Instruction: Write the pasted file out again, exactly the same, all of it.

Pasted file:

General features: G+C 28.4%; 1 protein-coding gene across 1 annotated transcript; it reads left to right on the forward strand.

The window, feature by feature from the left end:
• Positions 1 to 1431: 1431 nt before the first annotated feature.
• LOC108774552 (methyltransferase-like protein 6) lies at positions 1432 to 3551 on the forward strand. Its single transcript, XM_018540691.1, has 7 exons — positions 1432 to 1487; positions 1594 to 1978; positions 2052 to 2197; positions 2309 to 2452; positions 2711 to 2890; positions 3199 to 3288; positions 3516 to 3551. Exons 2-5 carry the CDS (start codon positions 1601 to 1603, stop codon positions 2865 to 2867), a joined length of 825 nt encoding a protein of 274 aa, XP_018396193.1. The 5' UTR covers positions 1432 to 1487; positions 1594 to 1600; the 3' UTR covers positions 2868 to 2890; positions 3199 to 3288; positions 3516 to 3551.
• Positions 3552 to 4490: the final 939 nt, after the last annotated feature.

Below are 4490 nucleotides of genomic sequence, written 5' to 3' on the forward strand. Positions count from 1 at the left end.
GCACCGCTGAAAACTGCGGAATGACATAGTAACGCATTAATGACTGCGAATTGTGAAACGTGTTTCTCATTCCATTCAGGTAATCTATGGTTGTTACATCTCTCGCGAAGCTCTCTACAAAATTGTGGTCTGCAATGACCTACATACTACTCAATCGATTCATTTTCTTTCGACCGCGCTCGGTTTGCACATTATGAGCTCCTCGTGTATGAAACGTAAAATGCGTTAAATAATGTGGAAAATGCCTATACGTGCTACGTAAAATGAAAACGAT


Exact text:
General features: G+C 28.4%; 1 protein-coding gene across 1 annotated transcript; it reads left to right on the forward strand.

The window, feature by feature from the left end:
• Positions 1 to 1431: 1431 nt before the first annotated feature.
• LOC108774552 (methyltransferase-like protein 6) lies at positions 1432 to 3551 on the forward strand. Its single transcript, XM_018540691.1, has 7 exons — positions 1432 to 1487; positions 1594 to 1978; positions 2052 to 2197; positions 2309 to 2452; positions 2711 to 2890; positions 3199 to 3288; positions 3516 to 3551. Exons 2-5 carry the CDS (start codon positions 1601 to 1603, stop codon positions 2865 to 2867), a joined length of 825 nt encoding a protein of 274 aa, XP_018396193.1. The 5' UTR covers positions 1432 to 1487; positions 1594 to 1600; the 3' UTR covers positions 2868 to 2890; positions 3199 to 3288; positions 3516 to 3551.
• Positions 3552 to 4490: the final 939 nt, after the last annotated feature.

Below are 4490 nucleotides of genomic sequence, written 5' to 3' on the forward strand. Positions count from 1 at the left end.
GCACCGCTGAAAACTGCGGAATGACATAGTAACGCATTAATGACTGCGAATTGTGAAACGTGTTTCTCATTCCATTCAGGTAATCTATGGTTGTTACATCTCTCGCGAAGCTCTCTACAAAATTGTGGTCTGCAATGACCTACATACTACTCAATCGATTCATTTTCTTTCGACCGCGCTCGGTTTGCACATTATGAGCTCCTCGTGTATGAAACGTAAAATGCGTTAAATAATGTGGAAAATGCCTATACGTGCTACGTAAAATGAAAACGAT